Margarita Sames’ recipe and tips for making a good Margarita, from a talk show during the 1990’s: “First, you must use a good tequila—one that is authentic, made in Jalisco, Mexico. I prefer a white tequila, not any of this gold stuff. No blenders ever. Shake it or stir the drink in a pitcher. Do not strain. Use Cointreau, not the less expensive and less flavorful Triple Sec. The original Margarita recipe: 3 jiggers tequila, “or you can do 2,” 1 jigger Cointreau and 1 jigger lime juice. Serve over ice cubes, “not those little chips.” “Most people over-salt their Margarita glasses. I take a piece of lime and go all around the rim of the glass with it. Then I put regular kitchen salt on a paper towel. Just put the glass down into the salt and then pick it straight up.”

· Esquire Magazine, 1953
The first appearance in print of a drink actually called “Margarita” is the December, 1953 issue of Esquire Magazine, which helps support the notion that she invented it, and the recipe was spread around by her influential friends. Margarita Sames’ original Margarita recipe is featured on page 76 of that issue.

· Rusty Thompson, 1961
A later story is that the margarita was actually invented in October, 1961, at a party in Houston, Texas, by party guest Robert James “Rusty” Thomson while acting as bartender. He concocted a mixture of equal parts tequila, orange liqueur, lime, and crushed ice in a salt-rimmed glass. However, Thomson's recipe was made with Damiana liqueur, not Cointreau. Supposedly the idea was an experiment after running out of rum while making frozen daiquiris.

Of all of the possible origin stories listed here, Sames’ story seems the most plausible, but it is hard to discount the other stories, especially when you consider the complex interaction of the players involved. Truth be told, there were similar cocktails around for decades, but Sames seems to be the first to serve it with the proper proportions, in a glass with a salted rim.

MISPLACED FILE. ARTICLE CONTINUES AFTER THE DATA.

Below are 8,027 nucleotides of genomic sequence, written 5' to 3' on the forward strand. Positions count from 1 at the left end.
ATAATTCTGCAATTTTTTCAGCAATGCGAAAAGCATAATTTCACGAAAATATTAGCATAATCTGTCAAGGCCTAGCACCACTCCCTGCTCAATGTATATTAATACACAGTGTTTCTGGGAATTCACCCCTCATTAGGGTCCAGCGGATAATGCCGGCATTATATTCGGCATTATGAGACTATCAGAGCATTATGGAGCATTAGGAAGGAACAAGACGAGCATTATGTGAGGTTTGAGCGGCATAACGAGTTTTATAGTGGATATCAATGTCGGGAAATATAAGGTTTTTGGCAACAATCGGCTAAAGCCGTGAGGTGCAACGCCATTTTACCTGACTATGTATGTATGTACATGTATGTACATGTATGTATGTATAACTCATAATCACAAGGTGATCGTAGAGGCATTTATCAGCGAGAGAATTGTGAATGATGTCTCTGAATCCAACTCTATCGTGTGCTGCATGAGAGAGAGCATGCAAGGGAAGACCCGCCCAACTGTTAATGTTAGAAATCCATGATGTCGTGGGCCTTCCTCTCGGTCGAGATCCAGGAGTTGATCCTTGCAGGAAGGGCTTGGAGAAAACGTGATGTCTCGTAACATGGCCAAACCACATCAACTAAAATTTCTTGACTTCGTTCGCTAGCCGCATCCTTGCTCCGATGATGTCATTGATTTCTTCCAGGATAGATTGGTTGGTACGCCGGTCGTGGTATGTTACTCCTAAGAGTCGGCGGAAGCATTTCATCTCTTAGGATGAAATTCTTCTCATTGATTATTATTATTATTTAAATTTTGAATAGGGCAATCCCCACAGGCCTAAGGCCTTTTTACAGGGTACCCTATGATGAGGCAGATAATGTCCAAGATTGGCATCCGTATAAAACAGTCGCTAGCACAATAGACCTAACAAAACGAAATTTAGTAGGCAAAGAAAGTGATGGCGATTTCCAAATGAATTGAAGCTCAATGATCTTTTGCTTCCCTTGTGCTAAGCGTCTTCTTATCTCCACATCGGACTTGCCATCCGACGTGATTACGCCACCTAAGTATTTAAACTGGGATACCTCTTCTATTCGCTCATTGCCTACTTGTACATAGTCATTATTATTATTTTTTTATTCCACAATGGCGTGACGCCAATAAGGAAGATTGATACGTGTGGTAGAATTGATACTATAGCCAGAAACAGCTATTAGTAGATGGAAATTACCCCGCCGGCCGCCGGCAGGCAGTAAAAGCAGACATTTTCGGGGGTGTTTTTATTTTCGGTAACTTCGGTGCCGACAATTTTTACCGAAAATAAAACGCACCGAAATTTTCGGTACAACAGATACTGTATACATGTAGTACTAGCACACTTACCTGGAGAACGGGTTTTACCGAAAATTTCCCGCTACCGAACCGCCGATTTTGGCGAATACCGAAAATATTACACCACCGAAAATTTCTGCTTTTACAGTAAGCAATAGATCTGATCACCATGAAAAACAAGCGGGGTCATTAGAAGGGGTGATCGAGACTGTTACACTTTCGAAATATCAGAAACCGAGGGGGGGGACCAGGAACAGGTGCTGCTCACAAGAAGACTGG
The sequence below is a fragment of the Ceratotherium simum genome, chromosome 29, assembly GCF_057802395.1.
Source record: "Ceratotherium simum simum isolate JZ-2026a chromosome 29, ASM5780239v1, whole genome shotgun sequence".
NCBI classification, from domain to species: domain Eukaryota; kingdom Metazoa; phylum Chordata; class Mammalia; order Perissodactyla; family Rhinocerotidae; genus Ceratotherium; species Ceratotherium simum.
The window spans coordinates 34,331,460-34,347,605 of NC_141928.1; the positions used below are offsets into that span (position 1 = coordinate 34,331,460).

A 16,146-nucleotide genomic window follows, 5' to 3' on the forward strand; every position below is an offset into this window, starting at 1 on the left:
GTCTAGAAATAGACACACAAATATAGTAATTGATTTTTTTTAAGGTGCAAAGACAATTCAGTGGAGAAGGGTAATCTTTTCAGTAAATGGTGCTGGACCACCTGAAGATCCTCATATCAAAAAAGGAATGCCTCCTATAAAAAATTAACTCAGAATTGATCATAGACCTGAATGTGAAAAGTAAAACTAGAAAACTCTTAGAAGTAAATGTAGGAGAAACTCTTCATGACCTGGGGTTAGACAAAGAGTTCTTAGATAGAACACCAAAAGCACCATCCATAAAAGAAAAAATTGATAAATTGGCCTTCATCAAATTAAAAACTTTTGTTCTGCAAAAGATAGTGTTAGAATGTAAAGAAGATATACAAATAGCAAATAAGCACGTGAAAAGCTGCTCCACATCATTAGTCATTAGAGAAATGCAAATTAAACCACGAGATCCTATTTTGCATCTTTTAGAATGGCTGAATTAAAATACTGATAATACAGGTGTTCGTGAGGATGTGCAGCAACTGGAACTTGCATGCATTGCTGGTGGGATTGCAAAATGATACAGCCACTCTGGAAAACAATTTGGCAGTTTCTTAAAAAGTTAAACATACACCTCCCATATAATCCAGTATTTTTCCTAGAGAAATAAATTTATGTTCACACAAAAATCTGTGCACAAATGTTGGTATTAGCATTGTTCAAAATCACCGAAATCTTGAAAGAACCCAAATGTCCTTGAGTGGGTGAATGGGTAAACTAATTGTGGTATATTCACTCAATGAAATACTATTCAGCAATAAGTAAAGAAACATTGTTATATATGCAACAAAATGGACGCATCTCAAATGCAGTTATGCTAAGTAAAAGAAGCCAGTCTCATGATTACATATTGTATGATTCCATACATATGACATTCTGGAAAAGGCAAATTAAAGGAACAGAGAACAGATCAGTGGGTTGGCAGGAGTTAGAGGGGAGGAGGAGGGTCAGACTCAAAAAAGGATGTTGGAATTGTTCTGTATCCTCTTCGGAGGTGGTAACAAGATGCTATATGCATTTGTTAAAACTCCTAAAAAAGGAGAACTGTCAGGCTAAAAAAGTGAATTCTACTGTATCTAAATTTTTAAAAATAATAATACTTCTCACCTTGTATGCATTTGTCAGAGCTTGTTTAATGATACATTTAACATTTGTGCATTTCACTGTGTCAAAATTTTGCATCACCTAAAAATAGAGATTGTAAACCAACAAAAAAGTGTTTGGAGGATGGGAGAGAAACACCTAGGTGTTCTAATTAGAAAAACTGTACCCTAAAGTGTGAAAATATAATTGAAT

Victor "Trader Vic" Bergeron

The person credited for really popularizing the Margarita was Victor “Trader Vic” Bergeron, who owned California’s Señor Pico chain of restaurants. In the 1960s he went to Mexico to do research on a cocktail containing tequila, but discovered that Mexicans drink tequila straight. So he collected recipes for tequila cocktails from other restaurants around the States, and settled on the Margarita. By 1973 his restaurants sold more tequila than any other restaurant in the world.

Mariano Martinez

Although I consider a frozen Margarita an abomination, I should probably mention that the world’s first frozen margarita machine was invented on May 11, 1971 by a Dallas restaurateur named Mariano Martinez. He modified a soft-serve ice cream machine into the first frozen margarita machine to create a consistent, mass produced beverage. He got his inspiration from a frozen slushee machine he saw at a convenience store. Frozen Margaritas and Piña Coladas were all the rage back then, but they had to be made in a blender, which was time consuming, loud, and didn’t make for a very consistent product. His invention popularized the bar and the frozen Margarita at his Dallas TexMex restaurant, El Charro, and the category of frozen drink machines has gotten ever more popular through the years. His original machine now resides in the Smithsonian Institute.